The Soviet Union got off to a good start in their three match ice hockey series against Winnipeg Jets of Canada in Tokyo.
GV INT Olympic gymnasium rink in Tokyo ZOOM INTO face off with Soviet Union in red shirts playing from right to left (2 shots)
GV Soviet Union attacking Canadians' goal. Scramble in front of goal, and No. 23 Alexander Golikov scores
TV Soviet Union attack again, and No. 13 Boris Mikhaylov, who started the move, finishes it off by scoring
LV Scoreboard Soviet Union 2, Canada 0.
TV Soviet Union now playing from left to right in second period. Scramble behind Canadian goal. Puck comes loose and No. 17 Valery Kharlamov scores
LV Scoreboard Soviet Union 5, Canada 4
TV Soviet Union attack again and No. 7 Gennady Tsygankov scores
LV Scoreboard Soviet Union 6, Canada 4
TV Face off in third period with Soviet Union playing from left to right (2 shots)
TV Soviet Union attack and No. 14 Vjacheslav Anisin scoring final goal to make it 7-5 ZOOM OUT TO players leaving the rink
The second match in the series is on Friday (30 December) with the third on Sunday (1 January).
SPORT: ICE HOCKEY.
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Background: The Soviet Union got off to a good start in their three match ice hockey series against Winnipeg Jets of Canada in Tokyo. In Thursday's (29 December) opening match they came out on top 7-5 before a crowd of 6,500.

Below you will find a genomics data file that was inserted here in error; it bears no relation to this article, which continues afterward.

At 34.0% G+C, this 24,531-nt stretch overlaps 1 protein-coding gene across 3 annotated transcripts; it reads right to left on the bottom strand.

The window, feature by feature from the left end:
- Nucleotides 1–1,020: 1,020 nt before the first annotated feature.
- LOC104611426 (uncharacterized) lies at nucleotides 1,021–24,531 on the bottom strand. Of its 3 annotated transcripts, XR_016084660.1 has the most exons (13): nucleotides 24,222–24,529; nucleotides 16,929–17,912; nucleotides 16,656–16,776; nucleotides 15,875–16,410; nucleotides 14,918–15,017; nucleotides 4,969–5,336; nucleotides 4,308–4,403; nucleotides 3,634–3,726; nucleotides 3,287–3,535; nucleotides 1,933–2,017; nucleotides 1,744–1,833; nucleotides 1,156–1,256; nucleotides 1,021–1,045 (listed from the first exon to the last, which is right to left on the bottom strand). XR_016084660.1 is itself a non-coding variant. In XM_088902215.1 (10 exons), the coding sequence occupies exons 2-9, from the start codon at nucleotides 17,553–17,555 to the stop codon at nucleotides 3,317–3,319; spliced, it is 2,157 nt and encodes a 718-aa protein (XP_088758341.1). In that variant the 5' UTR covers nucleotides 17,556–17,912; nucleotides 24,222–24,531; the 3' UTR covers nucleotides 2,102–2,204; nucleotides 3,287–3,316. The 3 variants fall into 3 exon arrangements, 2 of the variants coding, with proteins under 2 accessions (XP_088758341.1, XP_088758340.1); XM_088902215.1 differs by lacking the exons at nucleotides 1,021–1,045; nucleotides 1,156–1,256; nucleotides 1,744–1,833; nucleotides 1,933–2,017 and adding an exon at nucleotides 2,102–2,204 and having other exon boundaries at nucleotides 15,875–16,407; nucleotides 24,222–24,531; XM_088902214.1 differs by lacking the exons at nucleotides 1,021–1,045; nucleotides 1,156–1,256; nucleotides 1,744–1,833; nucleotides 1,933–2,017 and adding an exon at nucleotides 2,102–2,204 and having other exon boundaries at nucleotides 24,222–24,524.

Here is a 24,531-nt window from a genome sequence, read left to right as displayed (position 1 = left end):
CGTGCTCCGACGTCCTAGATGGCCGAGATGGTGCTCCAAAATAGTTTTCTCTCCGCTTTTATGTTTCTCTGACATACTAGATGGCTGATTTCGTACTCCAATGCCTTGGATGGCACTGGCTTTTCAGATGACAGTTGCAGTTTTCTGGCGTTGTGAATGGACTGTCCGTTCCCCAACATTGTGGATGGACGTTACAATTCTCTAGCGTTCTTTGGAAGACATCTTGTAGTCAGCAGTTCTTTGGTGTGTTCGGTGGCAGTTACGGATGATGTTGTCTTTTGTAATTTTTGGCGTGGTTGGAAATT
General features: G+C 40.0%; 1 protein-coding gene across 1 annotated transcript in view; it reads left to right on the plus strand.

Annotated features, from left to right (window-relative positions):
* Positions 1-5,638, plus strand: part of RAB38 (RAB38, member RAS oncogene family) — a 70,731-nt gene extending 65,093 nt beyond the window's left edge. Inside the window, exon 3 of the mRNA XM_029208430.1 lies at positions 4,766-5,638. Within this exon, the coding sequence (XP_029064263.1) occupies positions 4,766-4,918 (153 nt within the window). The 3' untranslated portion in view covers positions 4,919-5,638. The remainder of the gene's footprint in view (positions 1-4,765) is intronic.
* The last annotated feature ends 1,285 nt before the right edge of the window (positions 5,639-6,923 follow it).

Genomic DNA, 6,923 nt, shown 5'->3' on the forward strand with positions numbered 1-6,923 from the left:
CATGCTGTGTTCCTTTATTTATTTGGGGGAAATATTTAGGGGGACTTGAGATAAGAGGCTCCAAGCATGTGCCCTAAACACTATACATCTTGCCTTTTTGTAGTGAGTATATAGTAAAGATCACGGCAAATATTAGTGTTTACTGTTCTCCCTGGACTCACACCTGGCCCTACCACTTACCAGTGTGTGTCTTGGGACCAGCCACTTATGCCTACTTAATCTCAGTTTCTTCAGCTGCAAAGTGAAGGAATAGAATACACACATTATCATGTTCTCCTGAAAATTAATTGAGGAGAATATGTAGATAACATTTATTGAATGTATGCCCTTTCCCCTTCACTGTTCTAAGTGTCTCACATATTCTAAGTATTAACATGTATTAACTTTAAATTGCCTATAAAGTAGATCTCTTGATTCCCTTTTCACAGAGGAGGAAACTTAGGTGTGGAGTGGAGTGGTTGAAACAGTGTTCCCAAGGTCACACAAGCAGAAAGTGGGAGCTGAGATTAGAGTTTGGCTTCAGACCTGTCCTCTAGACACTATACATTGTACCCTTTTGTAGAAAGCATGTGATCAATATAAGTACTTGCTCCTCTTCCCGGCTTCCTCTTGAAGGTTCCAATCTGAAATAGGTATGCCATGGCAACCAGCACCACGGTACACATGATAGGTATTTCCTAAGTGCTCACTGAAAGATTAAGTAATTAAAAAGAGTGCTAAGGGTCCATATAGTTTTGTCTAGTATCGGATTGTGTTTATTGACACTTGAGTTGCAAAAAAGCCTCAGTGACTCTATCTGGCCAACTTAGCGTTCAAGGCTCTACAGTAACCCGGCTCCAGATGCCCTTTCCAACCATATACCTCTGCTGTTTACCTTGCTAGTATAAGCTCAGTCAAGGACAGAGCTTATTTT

SYNOPSIS: The match, in the National Gymnasium in Yoyogi, got under way with the Soviet Union in red, playing from right to left. The series has been billed as a battle of the world's two strongest teams...the Soviet Union's "computer" hockey against the Canadians' power.
The Soviet Union had arrived in Japan still smarting from an 8-3 Izvestia Cup defeat by Czechoslovakia, but they looked very sharp as Alexander Golikov put them in front.
Their precision passing gave them the edge early in the first period, and a quick break down the middle by veteran Boris Mikhaylov led to him making it 2-0
Jets, currently lying second in the World Hockey Association table, hit back to make it 2-2 by the end of the first period and both sides scored twice again before Valery Kharlamov nipped in to give the Soviet Union a 5-4 edge.
The Soviet Union continued to pile on the pressure and Gennady Tsygankov put them further ahead.
The Canadians pulled one back before the end of the second period, and in the final 20 minutes both sides went all out for that psychologically important first victory. The professional Jets were eager to beat the all-amateur Soviet Union players. They had arrived in Japan on a winning note after beating Quebec Nordiques 9-3 in the World Hockey Association series, and were hopeful that their free-wheeling style of hockey would see them through.
The final period was fast and furious, but it produced only one goal. And this came from Vjacheslav Anisin to give the Soviet Union a 7-5 victory.